Corbeau's GTS II seats are a favorite with folks looking for a great daily driver seat with plenty of anatomical enhancements that provide extended side bolster shaping and added thigh and kidney support. The headrests are nicely adjustable to a variety of heights.
Most seats are attached to the flooring of the vehicle with four bolts, two in the front and two in the rear. To reach the front bolts, the seat has to be slid as far back as it will go.
The factory seats offer an electric lumbar support that will not be used with the new Corbeau seats. We unclipped the connector and taped it off to avoid possible shorting to other metal surfaces.
With the seats unbolted from the floor, they simply lift out of the car. The seat brackets have sharp edges that are often rusty, so be cautious to avoid cuts and scrapes.
Two springs help activate the slider mechanisms in the seat base. This large spring must be removed first. It will be reused so note its attachment points before you remove it.
This spring connector allows the seat tracks to move as one unit. Slip the retaining spring off of each end to release the wire and remove it.
Next, unbolt the seat tracks. There are four bolts that hold the tracks to the old seats.
We then measured the distance between the mounting points on the new Corbeau seats. The bolt holes are 11.5-inch long (front to back) and 13-inches side-to-side. This differs from the mounting points for the old seats which were 14-inches apart both front to back and side-to-side. We will need to fabricate an adaptor bracket to allow the seats to work with these seat brackets.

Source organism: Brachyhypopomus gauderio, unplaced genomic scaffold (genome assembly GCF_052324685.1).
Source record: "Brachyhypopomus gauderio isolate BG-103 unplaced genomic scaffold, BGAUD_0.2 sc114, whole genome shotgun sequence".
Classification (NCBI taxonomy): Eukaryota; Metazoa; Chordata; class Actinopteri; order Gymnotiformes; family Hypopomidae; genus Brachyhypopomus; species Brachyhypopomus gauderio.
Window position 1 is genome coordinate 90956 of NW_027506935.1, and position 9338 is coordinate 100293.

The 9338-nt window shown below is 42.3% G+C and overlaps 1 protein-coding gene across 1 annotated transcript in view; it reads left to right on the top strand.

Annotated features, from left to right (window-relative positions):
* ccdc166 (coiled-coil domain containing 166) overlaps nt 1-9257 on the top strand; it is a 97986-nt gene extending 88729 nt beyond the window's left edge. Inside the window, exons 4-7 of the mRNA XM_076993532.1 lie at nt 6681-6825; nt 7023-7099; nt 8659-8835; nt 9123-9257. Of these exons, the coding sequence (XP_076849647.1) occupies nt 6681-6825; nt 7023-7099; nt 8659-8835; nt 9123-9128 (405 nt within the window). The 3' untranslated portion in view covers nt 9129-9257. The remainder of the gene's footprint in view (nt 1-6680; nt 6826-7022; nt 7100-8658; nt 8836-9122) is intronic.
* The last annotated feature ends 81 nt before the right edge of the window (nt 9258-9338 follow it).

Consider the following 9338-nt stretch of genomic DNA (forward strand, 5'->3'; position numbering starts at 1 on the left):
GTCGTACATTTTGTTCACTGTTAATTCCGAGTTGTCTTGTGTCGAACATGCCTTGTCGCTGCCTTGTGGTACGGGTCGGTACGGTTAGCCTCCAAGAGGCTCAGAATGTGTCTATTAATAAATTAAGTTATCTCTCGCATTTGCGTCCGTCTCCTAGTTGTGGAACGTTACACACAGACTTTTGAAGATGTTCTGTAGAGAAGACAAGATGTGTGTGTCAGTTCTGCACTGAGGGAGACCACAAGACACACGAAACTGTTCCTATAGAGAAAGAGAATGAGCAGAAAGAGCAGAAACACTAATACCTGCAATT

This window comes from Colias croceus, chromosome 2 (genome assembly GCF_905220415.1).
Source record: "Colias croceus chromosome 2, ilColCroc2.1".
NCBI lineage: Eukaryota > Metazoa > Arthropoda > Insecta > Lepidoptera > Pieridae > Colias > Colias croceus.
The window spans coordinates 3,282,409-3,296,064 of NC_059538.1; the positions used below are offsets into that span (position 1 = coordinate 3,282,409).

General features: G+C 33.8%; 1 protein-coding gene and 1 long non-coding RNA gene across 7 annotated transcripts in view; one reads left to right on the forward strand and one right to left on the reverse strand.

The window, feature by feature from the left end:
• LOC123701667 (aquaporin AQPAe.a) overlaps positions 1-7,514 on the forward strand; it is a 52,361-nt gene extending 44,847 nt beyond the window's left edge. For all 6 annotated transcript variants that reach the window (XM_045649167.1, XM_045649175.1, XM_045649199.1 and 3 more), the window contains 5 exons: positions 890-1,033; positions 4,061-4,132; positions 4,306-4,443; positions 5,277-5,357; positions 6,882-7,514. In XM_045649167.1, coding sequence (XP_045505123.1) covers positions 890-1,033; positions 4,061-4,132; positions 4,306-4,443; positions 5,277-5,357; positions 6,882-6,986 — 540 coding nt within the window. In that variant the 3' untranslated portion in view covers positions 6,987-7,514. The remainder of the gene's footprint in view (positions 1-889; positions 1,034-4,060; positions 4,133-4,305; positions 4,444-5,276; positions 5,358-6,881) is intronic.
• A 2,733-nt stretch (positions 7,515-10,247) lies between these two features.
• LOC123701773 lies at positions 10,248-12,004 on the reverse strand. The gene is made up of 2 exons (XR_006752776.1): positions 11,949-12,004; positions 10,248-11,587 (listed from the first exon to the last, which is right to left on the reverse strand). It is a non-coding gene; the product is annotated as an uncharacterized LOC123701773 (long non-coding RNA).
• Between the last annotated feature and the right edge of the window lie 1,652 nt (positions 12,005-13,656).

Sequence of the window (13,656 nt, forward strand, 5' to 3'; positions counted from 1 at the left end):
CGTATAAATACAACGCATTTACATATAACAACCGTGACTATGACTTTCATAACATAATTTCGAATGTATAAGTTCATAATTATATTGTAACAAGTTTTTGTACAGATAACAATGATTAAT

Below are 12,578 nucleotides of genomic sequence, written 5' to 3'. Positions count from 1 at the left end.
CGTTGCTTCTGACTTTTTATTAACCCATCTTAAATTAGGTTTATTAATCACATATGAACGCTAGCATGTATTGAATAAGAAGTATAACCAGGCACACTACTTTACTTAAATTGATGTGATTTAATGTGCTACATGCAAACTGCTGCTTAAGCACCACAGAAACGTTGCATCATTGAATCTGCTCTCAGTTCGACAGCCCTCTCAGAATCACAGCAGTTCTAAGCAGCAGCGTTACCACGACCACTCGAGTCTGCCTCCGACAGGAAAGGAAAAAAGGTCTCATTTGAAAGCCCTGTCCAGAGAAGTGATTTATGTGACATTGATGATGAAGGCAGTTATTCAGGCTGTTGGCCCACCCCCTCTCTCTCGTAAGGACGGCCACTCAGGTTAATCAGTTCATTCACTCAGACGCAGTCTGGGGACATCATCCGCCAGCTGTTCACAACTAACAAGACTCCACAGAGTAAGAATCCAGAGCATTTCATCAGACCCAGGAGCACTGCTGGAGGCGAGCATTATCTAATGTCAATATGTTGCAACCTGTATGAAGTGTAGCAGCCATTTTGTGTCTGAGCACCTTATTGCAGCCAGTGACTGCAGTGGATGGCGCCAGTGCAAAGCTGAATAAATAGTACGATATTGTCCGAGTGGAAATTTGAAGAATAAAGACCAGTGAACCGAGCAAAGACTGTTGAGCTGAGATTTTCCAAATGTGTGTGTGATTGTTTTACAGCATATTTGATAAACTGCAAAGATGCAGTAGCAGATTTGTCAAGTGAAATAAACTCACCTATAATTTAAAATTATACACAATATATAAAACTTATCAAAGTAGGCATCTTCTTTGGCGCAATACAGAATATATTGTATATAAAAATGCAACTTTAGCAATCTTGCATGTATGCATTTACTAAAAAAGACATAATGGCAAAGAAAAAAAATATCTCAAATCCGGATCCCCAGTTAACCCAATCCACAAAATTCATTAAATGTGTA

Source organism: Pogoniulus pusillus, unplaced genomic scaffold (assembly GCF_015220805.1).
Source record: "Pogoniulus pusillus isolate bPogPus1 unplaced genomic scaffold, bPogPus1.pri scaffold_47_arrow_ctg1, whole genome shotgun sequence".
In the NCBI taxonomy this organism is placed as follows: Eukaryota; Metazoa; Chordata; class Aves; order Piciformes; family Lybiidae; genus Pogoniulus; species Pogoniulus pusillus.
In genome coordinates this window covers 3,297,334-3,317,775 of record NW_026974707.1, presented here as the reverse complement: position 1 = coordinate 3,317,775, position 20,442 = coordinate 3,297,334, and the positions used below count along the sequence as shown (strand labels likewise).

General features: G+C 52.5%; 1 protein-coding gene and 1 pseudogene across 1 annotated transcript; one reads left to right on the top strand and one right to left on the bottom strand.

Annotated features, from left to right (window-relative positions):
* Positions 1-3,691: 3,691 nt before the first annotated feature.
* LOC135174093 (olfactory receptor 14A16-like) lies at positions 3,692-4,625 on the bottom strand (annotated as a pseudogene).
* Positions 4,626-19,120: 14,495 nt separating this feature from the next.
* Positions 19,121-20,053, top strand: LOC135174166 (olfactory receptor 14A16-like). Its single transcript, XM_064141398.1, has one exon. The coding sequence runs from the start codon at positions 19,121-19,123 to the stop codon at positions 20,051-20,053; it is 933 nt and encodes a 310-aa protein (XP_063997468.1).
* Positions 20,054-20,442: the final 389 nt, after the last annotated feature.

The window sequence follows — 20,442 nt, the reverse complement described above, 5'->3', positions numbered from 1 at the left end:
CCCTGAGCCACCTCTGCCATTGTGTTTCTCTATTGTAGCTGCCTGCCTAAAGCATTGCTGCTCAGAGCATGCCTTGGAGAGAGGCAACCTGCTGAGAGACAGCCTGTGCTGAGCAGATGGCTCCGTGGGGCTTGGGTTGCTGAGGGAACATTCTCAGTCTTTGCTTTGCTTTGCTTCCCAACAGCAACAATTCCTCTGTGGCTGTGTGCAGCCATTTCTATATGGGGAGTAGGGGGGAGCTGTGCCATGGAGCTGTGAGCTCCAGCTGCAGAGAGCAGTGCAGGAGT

To create our adaptor bracket, we used flat stock that is 3/16-inch thick. We used two pieces of two-inch wide stock and one that was one-inch wide.
We determined that we needed two pieces of flat stock that were 14-inches wide that we would ultimately weld to the original seat brackets. We also cut a piece of one-inch wide flat stock that would fit between the two outer pieces to add strength to the adaptor bracket.
Gutierrez measured the size of the cross brace before cutting; square up your pieces before cutting or welding to make sure that all sides are even.
Gutierrez measured seven-inches from the end of the side bracket to set the mid-point within the adaptor bracket. This will be the location for the cross brace.
After lightly tacking the pieces together with a MIG welder, we test fit our adaptor bracket against the Corbeau seat to make sure it covers the locations where the mounting bolts will pass through.
Knowing that the adaptor bracket is the correct size and shape, we finished welding it up.
We mounted the original seat brackets back into the vehicle. This ensures that the seat rails are aligned within the interior and the seat will match accordingly.
After tucking welding resistant cloth under the seat brackets, we located the adaptor bracket in the exact location we noted earlier. Each corner was tacked with a MIG welder.
We then removed the finished seat mount system, which included the original seat mount brackets, and the new adaptor bracket.
With the new seat mount system out of the car, we could finally weld the finished unit without fear of setting the carpeting and interior pieces on fire.
This is what our finished seat mount system looked like with all welding complete.
Next, we measured the points where the Corbeau seat mounting bolts would pass through and drilled the holes; first with a smaller 1/4-inch drill to create a pilot hole and then the final 22/64-inch drill bit to allow clearance around the 5/16-inch mounting bolts.
Each of the seat mounts was sprayed with a protective black paint to complete the assembly.
Corbeau supplies these high strength bolts and we added the washers to increase reinforcement around the bolt head.
We reinstalled our two springs and tested the adjustment lever to make sure that seat tracks were fully operational.
Our new Corbeau seats are a huge improvement in appearance and deliver a high supportive feel when you sit in the car. Saul Gutierrez of Gear Driven Automotive puts the final touches on the install by positioning the seat belts.
Gear Driven Automotive
Photography by Cam Benty